So which fishery has a greater impact on the overfished bigeye tuna stock in the Western and Central Pacific, the longline or the purse seine? The longline fleet, which targets adult bigeye, removes the most reproductive fish from the population, while the purse seine fleet, which primarily targets skipjack, incidentally catches large numbers of juvenile bigeye, limiting the stock’s reproductive capability even further.
According to the most recent Western and Central Pacific bigeye stock assessments by the Secretariat of the Pacific Community’s (SPC) Oceanic Fisheries Programme, the longliners had the greater impact early on, but have been matched in the past few years by purse seiners as the number and size of vessels have grown and the number of fish aggregating devices (FADs) they fish on has exploded.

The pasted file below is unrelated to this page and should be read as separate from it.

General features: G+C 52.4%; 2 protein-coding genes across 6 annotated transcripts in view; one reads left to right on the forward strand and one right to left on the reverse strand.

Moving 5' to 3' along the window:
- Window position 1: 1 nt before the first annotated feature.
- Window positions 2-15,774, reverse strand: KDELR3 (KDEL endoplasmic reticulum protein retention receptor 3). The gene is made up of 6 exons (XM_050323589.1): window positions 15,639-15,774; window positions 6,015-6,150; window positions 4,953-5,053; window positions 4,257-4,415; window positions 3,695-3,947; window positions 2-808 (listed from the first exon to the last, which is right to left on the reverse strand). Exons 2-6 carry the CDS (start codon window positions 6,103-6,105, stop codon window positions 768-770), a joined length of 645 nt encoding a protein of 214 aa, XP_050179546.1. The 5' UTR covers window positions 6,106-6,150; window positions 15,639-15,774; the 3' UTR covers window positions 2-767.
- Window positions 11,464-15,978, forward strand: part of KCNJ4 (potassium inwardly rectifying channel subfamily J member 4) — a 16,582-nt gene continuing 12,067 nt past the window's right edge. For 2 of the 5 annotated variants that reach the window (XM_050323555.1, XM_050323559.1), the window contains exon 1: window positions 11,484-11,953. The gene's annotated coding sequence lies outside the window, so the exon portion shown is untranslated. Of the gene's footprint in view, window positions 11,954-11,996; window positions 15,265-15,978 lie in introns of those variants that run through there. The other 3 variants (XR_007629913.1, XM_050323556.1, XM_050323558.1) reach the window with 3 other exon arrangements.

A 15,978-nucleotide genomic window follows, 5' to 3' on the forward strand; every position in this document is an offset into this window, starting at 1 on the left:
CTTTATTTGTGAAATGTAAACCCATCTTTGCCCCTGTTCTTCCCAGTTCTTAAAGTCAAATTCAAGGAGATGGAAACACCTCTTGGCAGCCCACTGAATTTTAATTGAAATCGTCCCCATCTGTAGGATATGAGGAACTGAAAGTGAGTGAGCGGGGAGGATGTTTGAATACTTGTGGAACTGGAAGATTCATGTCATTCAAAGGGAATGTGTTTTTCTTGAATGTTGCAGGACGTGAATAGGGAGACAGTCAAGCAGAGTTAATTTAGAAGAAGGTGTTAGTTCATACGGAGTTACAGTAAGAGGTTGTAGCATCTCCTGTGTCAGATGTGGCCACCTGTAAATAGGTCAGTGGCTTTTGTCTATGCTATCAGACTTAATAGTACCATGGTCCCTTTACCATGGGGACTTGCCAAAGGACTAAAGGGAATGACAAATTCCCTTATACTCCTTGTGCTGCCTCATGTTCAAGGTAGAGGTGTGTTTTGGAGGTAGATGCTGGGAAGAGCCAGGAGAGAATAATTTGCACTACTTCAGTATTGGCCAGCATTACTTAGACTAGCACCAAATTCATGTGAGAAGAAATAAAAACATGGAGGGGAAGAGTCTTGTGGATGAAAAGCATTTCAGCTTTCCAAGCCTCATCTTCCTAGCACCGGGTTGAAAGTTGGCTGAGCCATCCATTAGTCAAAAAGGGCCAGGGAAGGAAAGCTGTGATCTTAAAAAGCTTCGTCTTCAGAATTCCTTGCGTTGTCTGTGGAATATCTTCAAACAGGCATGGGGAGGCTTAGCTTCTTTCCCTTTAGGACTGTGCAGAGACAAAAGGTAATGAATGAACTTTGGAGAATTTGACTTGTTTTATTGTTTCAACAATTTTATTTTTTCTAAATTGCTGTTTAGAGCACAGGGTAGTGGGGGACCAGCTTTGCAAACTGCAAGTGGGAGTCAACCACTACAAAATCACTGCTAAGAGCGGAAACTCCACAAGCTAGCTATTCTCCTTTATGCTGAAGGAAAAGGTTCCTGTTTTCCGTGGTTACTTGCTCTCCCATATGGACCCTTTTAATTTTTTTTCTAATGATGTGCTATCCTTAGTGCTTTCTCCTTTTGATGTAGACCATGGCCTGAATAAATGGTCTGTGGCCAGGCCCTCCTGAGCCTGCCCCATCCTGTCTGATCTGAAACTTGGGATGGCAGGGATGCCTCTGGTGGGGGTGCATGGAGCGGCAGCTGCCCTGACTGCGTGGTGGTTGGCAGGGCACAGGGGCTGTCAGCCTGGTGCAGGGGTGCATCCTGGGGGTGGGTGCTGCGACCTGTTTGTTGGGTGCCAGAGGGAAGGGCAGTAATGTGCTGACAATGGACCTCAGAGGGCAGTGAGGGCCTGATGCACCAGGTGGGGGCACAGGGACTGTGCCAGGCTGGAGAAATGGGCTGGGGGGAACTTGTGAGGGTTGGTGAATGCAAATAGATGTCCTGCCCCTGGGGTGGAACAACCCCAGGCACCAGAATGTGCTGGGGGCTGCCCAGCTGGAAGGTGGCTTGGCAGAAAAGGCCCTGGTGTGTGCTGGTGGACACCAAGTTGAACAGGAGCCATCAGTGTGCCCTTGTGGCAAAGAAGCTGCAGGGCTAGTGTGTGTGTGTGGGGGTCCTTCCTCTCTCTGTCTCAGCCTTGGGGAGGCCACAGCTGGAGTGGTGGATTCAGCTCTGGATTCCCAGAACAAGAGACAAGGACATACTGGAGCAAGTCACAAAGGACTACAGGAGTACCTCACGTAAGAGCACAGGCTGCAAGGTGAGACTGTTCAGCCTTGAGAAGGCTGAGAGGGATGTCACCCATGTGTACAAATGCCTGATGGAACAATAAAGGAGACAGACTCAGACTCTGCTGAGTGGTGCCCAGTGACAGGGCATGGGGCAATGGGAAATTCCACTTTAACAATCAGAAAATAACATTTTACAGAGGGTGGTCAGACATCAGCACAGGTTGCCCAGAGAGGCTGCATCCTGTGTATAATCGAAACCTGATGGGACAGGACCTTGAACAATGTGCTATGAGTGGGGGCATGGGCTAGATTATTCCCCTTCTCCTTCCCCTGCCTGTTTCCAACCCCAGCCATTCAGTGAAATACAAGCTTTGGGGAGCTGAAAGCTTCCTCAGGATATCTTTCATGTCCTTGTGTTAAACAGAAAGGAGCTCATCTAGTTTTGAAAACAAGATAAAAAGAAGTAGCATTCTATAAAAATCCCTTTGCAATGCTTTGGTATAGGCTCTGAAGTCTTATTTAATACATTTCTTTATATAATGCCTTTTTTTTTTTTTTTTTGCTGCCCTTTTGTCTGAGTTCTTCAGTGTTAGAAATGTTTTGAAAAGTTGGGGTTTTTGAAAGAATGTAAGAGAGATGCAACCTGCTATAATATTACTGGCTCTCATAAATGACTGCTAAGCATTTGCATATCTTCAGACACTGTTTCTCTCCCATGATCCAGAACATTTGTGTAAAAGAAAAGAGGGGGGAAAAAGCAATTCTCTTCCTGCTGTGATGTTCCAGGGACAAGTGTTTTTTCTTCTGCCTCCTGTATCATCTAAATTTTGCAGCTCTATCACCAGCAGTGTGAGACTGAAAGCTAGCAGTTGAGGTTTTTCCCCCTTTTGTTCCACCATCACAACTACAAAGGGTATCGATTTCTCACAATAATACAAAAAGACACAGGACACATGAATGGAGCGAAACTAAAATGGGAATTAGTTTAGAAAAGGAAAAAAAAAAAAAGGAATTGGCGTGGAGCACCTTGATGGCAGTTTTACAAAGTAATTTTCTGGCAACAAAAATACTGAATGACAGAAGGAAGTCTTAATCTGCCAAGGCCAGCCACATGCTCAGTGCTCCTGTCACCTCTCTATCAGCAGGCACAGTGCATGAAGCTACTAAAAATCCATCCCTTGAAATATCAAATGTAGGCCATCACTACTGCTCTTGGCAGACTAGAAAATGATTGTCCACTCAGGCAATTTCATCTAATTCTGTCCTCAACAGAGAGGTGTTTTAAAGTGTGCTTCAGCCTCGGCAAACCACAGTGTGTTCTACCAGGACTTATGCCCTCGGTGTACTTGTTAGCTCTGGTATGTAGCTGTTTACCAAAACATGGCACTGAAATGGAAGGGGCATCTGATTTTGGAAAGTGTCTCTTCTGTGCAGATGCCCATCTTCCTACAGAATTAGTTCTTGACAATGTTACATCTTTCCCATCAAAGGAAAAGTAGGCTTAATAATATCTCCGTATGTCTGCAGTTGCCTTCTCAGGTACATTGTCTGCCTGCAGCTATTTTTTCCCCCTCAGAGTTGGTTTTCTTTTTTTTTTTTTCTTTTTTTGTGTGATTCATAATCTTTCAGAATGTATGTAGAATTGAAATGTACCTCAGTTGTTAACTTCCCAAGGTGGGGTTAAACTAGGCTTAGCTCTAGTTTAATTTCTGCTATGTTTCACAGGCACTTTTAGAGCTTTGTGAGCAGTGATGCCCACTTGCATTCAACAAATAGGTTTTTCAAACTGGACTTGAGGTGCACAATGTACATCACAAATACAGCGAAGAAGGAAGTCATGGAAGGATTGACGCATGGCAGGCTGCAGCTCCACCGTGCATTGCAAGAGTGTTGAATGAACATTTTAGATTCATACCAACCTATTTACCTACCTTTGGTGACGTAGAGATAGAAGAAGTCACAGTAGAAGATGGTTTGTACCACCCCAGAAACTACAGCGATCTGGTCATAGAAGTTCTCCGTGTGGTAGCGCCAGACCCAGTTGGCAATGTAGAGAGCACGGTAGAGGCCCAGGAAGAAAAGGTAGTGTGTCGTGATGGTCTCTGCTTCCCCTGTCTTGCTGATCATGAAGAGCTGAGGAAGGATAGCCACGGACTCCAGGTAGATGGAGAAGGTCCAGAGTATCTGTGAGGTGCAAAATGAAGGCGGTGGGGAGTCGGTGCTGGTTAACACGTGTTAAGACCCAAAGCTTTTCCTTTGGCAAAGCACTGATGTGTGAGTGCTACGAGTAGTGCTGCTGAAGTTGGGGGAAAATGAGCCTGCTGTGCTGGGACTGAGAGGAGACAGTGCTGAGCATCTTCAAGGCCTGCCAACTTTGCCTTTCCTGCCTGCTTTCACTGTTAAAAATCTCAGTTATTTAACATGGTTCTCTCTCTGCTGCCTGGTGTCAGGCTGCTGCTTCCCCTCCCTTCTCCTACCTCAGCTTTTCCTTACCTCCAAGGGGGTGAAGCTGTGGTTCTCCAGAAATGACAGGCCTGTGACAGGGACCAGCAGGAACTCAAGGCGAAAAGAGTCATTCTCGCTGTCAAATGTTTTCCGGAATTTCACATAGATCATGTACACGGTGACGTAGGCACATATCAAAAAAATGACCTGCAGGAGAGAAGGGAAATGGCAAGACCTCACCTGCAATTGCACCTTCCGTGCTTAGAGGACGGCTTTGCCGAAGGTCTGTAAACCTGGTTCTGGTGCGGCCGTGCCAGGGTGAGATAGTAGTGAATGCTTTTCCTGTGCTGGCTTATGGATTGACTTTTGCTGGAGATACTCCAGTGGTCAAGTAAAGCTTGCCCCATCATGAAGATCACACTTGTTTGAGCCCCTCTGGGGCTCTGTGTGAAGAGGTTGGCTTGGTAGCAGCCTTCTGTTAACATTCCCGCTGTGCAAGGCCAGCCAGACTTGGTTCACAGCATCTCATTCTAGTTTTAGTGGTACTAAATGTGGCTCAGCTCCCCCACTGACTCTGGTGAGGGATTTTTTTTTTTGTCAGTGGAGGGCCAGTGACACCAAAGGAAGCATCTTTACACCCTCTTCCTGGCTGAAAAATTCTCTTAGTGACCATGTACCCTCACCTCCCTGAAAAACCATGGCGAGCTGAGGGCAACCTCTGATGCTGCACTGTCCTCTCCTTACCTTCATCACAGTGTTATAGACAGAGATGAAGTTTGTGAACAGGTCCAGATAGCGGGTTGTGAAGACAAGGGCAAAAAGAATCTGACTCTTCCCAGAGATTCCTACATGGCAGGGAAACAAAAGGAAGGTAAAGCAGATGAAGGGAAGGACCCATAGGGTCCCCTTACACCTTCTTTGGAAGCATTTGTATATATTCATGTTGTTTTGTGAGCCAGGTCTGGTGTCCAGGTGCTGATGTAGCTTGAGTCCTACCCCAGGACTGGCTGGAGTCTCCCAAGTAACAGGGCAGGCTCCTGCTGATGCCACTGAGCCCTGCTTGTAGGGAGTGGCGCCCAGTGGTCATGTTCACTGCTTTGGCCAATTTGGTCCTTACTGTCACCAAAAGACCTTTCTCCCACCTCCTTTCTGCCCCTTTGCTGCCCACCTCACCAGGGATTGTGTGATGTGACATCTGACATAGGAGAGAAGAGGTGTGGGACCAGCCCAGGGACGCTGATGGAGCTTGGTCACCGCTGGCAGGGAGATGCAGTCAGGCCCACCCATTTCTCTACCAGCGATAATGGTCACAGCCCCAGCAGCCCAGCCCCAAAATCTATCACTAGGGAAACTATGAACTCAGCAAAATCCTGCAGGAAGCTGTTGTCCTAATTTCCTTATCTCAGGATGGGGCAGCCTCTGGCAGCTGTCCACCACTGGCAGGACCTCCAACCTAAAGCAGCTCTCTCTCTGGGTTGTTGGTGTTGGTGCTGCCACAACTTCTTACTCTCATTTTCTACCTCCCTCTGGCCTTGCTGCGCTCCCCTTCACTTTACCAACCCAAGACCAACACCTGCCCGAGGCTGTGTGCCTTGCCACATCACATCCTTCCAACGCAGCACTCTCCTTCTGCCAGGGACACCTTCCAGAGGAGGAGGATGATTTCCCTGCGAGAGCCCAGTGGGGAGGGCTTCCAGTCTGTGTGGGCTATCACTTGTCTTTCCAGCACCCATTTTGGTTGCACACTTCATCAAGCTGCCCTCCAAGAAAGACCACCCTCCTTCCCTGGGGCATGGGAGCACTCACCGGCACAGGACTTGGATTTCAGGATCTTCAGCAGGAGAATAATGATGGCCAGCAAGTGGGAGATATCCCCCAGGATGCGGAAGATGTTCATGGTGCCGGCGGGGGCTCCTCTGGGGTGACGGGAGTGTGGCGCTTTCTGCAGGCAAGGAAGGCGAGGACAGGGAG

It’s been estimated that 90 percent of the bigeye netted by purse seiners in the region has been caught by vessels setting on FADs, be they manmade or natural (i.e., whales). In 2011, the Western and Central Pacific Fisheries Commission’s (WCPFC) Scientific Committee concluded that overfishing and the increase in juvenile bigeye catches have considerably reduced the bigeye stock’s potential yield, and that maximum sustainable yield levels would increase if the mortality of juvenile bigeye was reduced. Since then, however, FAD fishing has only increased.
Last year, purse seine vessels set on FADs in the Western and Central Pacific 15,829 times, “a 3 percent increase on the 2010-2012 average sets baseline,” according to a paper the SPC submitted to WCPFC last month.